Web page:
CEO Le Peuch also mentions the sustained momentum and EBITDA margin growth expected in the subsea business. He believes that SLB is well-positioned to execute its returns-focused strategy, capitalize on international and offshore momentum, and expand margins.
Analysts agree with SLB management. The company is expected to boost its free cash flow to $6 billion in 2025, which implies a free cash flow yield of 9.5% using the company’s current $63.4 billion market cap.
According to the company, the Middle East, international offshore basins, and gas projects are expected to comprise a significant portion of global upstream spending, while North America will benefit from a positive demand outlook and commodity pricing. I agree with these comments, especially with the demand side, which is likely to have a very strong impact on commodity pricing and project profitability. That’s great for SLB, even if equipment growth rates are unlikely to go back to pre-pandemic levels (in my opinion). After all, most Western drillers aren’t eager to boost output anymore.
Hence, the company highlighted the Middle East and offshore markets as anchors of supply growth, with unprecedented investment visibility and potential for growth.
Especially the offshore sector is projected to experience its highest growth in a decade, with significant activity in infill and tieback projects, large development projects, and exploration and appraisal activities.
Hence, I believe that SLB is a more attractive investment than providers of onshore equipment in North America. In 2022, SLB generated just 16% of its revenues in the United States.
SLB, which enjoys an A credit rating, is trading at roughly 8.9x 2023E EBITDA, which is based on its $63.4 billion market cap, $8.4 billion in expected net debt (1.0x EBITDA), and roughly $500 million in pension liabilities and minority interest.
I believe these valuations are attractive, even if estimates were to come down further due to economic headwinds.
SLB usually trades at 10x EBITDA, which makes sense given the company’s ability to generate free cash flow.
So, conservatively speaking, I believe that SLB is at least 40% undervalued, which would put the current fair value at roughly $63, which is in line with current consensus estimates of $64.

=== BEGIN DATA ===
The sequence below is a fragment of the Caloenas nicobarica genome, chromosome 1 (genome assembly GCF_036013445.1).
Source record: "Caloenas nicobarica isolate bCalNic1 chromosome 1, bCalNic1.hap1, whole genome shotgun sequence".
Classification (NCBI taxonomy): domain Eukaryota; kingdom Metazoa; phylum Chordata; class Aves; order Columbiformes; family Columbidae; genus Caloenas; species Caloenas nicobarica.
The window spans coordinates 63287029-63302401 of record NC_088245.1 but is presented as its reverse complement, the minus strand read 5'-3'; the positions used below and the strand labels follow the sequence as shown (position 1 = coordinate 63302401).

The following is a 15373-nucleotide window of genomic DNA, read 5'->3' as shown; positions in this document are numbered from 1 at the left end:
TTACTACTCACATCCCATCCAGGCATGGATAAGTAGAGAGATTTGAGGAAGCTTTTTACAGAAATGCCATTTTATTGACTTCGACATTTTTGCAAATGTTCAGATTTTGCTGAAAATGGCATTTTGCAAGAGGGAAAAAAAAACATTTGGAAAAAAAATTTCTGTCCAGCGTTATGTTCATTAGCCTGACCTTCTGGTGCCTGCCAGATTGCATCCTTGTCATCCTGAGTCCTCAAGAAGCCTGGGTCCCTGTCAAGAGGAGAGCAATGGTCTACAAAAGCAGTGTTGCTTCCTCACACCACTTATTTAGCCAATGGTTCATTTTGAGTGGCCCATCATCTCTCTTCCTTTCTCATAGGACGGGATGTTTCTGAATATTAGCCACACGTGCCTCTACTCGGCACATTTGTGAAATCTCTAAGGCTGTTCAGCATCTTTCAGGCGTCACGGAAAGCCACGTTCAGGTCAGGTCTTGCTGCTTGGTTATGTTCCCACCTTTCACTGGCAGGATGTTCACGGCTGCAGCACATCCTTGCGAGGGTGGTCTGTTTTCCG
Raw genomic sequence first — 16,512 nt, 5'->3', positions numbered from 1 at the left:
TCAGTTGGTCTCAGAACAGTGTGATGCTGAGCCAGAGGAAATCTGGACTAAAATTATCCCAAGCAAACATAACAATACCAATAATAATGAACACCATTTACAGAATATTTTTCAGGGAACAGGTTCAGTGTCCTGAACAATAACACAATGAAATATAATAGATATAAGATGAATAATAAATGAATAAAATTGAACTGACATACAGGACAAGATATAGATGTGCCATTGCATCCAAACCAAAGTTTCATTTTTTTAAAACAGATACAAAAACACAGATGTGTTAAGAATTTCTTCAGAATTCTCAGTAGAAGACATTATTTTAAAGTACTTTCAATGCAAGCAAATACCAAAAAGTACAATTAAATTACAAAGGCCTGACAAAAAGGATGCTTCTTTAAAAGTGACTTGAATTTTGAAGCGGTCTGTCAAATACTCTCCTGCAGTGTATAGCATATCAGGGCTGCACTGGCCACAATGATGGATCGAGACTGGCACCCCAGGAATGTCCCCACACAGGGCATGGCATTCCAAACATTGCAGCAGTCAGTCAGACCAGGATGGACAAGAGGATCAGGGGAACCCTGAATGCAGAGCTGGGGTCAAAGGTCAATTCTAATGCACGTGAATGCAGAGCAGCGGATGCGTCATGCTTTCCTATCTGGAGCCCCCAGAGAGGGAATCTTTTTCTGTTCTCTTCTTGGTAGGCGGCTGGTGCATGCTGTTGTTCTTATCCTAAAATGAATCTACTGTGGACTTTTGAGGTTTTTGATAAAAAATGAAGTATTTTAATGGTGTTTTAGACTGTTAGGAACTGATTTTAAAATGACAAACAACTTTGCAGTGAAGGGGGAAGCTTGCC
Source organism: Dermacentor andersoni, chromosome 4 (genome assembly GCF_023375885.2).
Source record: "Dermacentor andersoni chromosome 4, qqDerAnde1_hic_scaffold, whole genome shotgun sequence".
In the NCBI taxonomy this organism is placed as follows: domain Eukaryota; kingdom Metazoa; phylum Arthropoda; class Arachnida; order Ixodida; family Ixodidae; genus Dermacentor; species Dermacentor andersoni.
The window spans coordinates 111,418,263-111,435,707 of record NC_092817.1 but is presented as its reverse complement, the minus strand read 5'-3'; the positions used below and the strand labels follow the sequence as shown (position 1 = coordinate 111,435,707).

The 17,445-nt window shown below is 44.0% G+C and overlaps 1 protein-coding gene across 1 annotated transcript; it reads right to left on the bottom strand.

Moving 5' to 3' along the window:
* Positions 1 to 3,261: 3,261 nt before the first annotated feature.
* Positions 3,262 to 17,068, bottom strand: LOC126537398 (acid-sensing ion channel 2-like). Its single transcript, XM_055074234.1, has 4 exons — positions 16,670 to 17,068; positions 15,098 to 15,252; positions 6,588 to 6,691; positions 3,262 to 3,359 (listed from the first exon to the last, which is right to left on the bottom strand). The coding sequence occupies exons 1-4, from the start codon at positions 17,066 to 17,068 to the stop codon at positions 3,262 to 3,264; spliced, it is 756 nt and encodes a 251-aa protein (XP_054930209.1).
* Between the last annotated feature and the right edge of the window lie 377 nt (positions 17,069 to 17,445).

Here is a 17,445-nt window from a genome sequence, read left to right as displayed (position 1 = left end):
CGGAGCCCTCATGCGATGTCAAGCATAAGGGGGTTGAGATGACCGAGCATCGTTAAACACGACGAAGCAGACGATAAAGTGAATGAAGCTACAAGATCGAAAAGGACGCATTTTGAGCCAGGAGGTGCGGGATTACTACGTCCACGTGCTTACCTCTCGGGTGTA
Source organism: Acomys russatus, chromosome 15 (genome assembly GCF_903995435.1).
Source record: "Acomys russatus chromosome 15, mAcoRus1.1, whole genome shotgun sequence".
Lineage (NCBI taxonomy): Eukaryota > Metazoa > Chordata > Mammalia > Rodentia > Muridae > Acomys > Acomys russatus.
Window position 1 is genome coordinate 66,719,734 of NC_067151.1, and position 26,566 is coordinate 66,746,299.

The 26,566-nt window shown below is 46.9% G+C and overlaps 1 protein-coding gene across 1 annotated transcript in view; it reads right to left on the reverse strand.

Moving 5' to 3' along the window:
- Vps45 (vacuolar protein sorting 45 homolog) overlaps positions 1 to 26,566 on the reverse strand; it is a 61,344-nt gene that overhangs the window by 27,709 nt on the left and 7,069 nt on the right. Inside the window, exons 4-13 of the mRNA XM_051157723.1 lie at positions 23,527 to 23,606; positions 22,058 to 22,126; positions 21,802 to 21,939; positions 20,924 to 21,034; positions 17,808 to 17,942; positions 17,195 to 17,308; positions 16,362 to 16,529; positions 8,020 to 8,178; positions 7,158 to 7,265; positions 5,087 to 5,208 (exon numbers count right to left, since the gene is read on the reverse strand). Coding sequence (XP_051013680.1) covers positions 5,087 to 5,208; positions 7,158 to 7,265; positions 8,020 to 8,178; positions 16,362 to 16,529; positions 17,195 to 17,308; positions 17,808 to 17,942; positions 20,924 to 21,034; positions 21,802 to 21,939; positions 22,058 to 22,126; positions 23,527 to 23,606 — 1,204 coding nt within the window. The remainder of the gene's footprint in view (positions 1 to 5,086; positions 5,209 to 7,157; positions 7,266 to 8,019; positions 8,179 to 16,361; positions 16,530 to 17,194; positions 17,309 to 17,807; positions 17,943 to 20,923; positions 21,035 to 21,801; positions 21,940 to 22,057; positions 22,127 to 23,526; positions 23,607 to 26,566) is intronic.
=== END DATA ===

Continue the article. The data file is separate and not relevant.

While SLB remains in a perfect uptrend, there’s a risk the stock breaks down due to cyclical headwinds, which are the biggest risk to the long-term thesis – at least temporarily.
Investors looking to buy equipment might enjoy buying SLB below $40. However, there’s a high likelihood that investors get the chance to average down. We’re not yet in a situation where oil is in an easy uptrend. I expect that to happen the moment economic growth expectations bottom.
At that point, we’ll likely see a massive surge in oil equities.
SLB is a global energy equipment and service provider that recognizes the importance of fossil fuels in meeting current energy needs. While supporting clean energy, SLB understands that the energy transition cannot be forced without negative consequences.
Hence, the company aims to strike a balance between energy affordability, security, and sustainability, driving innovation and decarbonization in the oil and gas industry while advancing clean energy solutions.
SLB has shown strong performance, generating impressive revenue growth and beating estimates. With a focus on digital solutions and strong international growth, the company is well-positioned for future success.
It anticipates durable revenue growth in key markets such as the Middle East and offshore basins, as well as opportunities in the deepwater subsea sector.
SLB is trading at an attractive valuation. While there may be cyclical headwinds in the short term, long-term prospects for oil equities are promising.
Investors interested in equipment providers may consider buying SLB shares below $40, with the possibility of averaging down in the future.